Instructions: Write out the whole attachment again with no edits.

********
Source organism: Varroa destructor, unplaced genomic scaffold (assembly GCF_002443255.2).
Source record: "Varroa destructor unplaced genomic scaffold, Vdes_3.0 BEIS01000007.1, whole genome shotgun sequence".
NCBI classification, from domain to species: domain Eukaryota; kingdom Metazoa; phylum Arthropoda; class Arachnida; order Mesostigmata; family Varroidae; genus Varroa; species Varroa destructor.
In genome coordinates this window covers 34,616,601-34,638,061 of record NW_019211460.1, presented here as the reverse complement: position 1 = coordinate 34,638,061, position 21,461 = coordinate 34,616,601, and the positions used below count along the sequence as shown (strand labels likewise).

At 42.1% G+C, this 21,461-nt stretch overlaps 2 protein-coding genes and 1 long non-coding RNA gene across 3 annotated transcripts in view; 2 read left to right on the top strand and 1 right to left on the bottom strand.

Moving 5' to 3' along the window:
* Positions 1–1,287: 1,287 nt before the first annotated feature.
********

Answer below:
Source organism: Varroa destructor, unplaced genomic scaffold (assembly GCF_002443255.2).
Source record: "Varroa destructor unplaced genomic scaffold, Vdes_3.0 BEIS01000007.1, whole genome shotgun sequence".
NCBI classification, from domain to species: domain Eukaryota; kingdom Metazoa; phylum Arthropoda; class Arachnida; order Mesostigmata; family Varroidae; genus Varroa; species Varroa destructor.
In genome coordinates this window covers 34,616,601-34,638,061 of record NW_019211460.1, presented here as the reverse complement: position 1 = coordinate 34,638,061, position 21,461 = coordinate 34,616,601, and the positions used below count along the sequence as shown (strand labels likewise).

At 42.1% G+C, this 21,461-nt stretch overlaps 2 protein-coding genes and 1 long non-coding RNA gene across 3 annotated transcripts in view; 2 read left to right on the top strand and 1 right to left on the bottom strand.

Moving 5' to 3' along the window:
* Positions 1–1,287: 1,287 nt before the first annotated feature.